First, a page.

News From Terre Haute, Indiana

November 25, 2011

Rose fall exhibit showcases textile art, landscape paintings


Special to the Tribune-Star

TERRE HAUTE — Hoosier artists Julie Sermersheim and Jerry Smith are featured in the fall exhibition that cover the renovated hallways of Rose-Hulman Institute of Technology’s Moench Hall. The main campus classroom building hosts large exhibits each fall and spring to showcase Wabash Valley and Indiana artists.

Sermersheim, a textile artist from Santa Claus, is displaying a number of her vibrant, colorful pieces throughout the second-floor display area. She explores combinations of fabric, coloring techniques and embellishment with her art, which is inspired by nature, architecture and viewing fine art.

She also pays close attention to the skills of contemporary artists from the 1940s to the 1960s.

“She’s working with all kinds of fabrics, all kinds of methods, such as embroidery and dyeing,” says Steve Letsinger, Rose-Hulman’s art curator and coordinator of art programs. “She’s very fluid with ideas. I saw her work and immediately knew I wanted to show it for the campus and local communities.”

Meanwhile, Smith is a painter known for his lively, impressionistic plein-air paintings of picturesque rural landscapes, city scenes and seacoasts.

The Crawfordville artist has selected more than 50 paintings to show at Rose-Hulman, encompassing a range of locations and seasonal changes, and celebrating the painter’s love of light, color and place.

Smith’s work is often inspired by his travels.

“As far as I am concerned, traveling and painting go hand-in-hand,” Smith explains. Over the years, he has captured on canvas the essence of many of the trips enjoyed with his wife, Cindy. “Our vacation/painting trips have taken us to the Dingle Peninsula of Ireland, England and Wales, the Umbrian hill towns of Italy and to both coasts from Florida to Canada and California to Alaska. Many of the paintings in this exhibit were inspired by these trips.”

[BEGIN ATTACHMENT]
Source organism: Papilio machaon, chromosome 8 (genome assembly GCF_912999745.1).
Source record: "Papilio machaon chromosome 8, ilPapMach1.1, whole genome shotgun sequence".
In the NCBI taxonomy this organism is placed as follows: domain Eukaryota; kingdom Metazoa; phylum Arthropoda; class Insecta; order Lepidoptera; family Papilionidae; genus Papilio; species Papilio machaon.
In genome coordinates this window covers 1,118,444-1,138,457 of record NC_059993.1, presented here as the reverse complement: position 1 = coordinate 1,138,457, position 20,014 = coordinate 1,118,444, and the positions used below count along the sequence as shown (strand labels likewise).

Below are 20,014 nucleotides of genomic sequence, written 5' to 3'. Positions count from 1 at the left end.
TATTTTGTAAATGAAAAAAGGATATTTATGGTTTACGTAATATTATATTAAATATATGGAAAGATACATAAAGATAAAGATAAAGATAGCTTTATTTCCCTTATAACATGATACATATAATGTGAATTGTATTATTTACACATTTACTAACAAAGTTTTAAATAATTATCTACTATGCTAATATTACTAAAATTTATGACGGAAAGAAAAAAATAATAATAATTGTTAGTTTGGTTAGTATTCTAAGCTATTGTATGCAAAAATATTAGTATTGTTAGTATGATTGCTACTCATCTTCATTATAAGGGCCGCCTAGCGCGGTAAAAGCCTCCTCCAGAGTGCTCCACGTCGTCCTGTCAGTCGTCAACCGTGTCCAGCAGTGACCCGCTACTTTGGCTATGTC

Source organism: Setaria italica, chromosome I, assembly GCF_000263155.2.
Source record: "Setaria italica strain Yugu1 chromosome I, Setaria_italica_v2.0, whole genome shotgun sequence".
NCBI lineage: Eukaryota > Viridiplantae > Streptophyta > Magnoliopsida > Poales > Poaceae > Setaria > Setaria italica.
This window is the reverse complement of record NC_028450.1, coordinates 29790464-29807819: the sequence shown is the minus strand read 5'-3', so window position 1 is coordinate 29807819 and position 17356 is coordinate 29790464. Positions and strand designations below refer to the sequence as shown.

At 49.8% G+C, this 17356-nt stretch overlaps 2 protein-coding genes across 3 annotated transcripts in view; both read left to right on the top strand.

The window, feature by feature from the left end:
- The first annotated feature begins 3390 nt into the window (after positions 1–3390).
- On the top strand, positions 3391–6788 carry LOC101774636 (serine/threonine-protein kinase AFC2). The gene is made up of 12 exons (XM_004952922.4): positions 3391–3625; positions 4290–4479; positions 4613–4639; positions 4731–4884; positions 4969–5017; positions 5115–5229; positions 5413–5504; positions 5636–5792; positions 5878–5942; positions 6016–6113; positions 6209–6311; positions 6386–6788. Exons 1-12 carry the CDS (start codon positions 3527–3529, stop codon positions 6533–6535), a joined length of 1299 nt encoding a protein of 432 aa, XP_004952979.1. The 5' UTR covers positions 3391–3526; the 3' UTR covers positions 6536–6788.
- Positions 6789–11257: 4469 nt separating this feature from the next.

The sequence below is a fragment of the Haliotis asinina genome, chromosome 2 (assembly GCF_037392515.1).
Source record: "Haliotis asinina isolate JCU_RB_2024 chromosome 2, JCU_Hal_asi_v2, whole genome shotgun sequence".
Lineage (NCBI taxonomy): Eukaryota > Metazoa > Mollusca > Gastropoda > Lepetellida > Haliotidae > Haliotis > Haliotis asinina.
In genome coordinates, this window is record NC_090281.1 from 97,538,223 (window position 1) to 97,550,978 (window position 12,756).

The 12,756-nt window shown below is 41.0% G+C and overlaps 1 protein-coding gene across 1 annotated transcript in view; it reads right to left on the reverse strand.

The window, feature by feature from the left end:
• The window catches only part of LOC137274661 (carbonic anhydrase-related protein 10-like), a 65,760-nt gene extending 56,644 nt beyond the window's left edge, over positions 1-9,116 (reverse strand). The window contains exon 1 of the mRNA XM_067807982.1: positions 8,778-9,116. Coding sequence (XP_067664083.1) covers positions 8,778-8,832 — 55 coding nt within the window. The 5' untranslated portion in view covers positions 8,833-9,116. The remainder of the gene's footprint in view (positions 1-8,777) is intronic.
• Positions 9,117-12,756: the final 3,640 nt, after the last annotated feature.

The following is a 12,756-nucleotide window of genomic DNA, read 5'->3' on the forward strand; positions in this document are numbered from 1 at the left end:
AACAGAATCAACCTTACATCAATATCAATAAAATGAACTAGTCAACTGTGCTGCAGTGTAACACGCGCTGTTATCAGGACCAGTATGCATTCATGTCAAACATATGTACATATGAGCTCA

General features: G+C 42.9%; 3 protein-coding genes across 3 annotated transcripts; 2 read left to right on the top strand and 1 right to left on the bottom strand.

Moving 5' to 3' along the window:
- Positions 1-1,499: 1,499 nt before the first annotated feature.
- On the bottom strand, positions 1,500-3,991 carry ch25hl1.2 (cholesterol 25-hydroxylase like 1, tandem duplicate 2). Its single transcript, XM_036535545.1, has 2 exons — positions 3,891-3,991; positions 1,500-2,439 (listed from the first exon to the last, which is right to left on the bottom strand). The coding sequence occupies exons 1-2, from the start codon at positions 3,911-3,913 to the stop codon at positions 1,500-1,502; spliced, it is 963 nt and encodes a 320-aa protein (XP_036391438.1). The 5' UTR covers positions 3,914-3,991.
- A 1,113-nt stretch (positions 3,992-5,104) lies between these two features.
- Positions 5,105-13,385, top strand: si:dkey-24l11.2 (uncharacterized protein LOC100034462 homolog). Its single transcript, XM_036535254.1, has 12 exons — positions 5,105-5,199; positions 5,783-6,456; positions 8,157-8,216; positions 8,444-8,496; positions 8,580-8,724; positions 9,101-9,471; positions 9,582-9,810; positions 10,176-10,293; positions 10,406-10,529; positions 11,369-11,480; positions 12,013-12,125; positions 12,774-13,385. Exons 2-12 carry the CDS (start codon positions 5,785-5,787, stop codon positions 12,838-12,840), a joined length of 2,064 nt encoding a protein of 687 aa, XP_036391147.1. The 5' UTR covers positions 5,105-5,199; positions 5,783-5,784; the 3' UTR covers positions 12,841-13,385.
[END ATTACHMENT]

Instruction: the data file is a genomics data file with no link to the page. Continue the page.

Letsinger notes that two of Smith’s works are part of Rose-Hulman’s permanent art collection. Interestingly, Smith has another connection to the college: his grandson, Nathan Smith, is a current student and helps Letsinger set up art displays.

The curator recognizes that many people may not think of Rose-Hulman as a place to learn about art.

However, the college offers an art minor and values art as a vital component to forming a well-rounded educational experience.

“It’s really important that we have a range of things here so that students get a better cultural understanding,” Letsinger says of Rose-Hulman’s extensive art collection, which includes British watercolors, over 600 paintings by former Wabash Valley artist D. Omer “Salty” Seamon, popular pottery by Mary Alice Hadley, numerous oil and acrylic works and sculptures.

The Moench Hall hallways have been re-designed specifically to feature artwork.

“We’re trying to implement creativity and make it possible for young people to look at things in a different way. Art shows us that there’s not just one way to do a thing,” says Letsinger.

Rose-Hulman’s fall art exhibition is available for public viewing on the first and second floors of Moench Hall from 9 a.m. to 5 p.m. on weekdays through Dec. 14.

For guided tours of the exhibit or other campus artworks, contact Letsinger at (812) 877-8452 or letsinge@rose-hulman.edu.